As you stand on the shore of a lake or wetland and think about what lives in the water, fish, frogs, and turtles often come to mind. But there is another world of life beneath the waves, a world populated by strange-looking animals that many people never see—the world of aquatic insects. Shallow waters, with stands of aquatic plants as well as logs, wood, and rocks scattered about on the bottom, create vital habitat for these insects. Many insects pass their whole lives under the water, while others emerge and become adults we see in the summertime. Here is a close-up introduction to some of Minnesota's more fascinating (and sometimes scary-looking) aquatic insects.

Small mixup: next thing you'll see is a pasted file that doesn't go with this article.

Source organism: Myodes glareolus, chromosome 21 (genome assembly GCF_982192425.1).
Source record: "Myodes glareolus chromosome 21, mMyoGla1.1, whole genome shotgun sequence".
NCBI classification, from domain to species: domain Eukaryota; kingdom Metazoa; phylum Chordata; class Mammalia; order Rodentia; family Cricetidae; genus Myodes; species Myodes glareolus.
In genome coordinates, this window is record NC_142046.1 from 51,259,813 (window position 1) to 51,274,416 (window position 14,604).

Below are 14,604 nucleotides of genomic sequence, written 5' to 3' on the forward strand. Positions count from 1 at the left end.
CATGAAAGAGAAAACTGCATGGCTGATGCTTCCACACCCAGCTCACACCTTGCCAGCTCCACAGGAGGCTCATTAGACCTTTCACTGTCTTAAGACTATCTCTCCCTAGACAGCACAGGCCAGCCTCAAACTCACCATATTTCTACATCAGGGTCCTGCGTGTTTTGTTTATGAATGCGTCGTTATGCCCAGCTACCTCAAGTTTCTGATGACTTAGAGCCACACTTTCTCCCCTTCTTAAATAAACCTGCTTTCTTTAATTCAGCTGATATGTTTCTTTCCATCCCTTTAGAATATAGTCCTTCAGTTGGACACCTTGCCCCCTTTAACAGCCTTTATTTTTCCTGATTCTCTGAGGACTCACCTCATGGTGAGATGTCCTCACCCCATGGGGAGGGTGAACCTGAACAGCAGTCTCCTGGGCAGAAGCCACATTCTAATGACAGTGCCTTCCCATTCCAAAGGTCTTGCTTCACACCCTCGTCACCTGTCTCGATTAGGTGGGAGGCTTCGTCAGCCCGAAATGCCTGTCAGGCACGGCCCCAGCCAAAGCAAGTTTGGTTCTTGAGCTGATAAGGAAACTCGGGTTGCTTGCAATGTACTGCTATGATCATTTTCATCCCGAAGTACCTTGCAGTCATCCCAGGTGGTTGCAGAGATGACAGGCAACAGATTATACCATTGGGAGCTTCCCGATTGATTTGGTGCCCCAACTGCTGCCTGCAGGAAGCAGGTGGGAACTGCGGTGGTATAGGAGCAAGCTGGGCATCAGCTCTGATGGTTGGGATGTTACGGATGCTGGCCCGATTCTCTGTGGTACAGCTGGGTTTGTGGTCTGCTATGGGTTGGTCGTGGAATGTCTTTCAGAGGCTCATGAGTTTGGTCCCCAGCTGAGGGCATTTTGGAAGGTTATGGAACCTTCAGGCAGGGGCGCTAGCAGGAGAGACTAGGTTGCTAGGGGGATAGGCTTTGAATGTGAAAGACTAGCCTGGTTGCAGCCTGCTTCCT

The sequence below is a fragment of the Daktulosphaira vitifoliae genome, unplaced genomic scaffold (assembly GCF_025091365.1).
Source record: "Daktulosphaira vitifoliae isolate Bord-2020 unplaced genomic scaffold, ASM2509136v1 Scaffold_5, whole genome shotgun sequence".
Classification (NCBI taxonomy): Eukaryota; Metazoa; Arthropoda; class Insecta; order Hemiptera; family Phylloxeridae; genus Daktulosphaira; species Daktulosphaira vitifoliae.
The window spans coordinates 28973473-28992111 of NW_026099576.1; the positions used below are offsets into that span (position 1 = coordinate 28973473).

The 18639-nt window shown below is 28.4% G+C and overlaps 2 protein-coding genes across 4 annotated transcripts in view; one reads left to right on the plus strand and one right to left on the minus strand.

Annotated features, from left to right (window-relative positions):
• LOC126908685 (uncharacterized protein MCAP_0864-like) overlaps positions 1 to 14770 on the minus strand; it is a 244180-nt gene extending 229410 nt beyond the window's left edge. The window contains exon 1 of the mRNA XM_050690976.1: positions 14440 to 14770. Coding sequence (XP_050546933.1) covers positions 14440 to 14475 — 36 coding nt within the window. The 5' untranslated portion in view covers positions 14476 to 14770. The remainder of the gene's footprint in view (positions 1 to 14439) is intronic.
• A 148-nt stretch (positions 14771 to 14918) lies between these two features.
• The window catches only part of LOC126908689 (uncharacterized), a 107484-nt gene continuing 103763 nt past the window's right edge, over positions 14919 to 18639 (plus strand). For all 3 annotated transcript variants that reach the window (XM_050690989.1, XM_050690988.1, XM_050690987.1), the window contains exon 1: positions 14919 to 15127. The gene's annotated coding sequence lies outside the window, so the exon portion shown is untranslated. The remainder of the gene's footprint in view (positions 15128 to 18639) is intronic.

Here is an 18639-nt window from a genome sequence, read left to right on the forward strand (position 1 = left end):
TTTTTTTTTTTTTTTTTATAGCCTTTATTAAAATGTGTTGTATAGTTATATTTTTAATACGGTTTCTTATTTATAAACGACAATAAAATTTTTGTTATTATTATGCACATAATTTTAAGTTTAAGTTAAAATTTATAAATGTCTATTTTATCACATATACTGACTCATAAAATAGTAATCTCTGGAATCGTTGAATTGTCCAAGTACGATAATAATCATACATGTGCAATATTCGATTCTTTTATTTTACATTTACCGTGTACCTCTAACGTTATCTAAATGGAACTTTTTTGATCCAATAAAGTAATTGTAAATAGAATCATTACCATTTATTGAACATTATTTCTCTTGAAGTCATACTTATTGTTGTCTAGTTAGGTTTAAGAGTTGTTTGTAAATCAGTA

This fascinating world of ferocious predators and agile swimmers lives among and on the aquatic plants, submerged wood, rocks, and other objects in our waters. Leaving shallow waters in more natural condition helps support the health and diversity of this often unseen community. As you watch dragonfly adults darting about, feeding in the summer sunshine, shift your eyes to the water's surface and know that the insect life under the waves is just as amazing.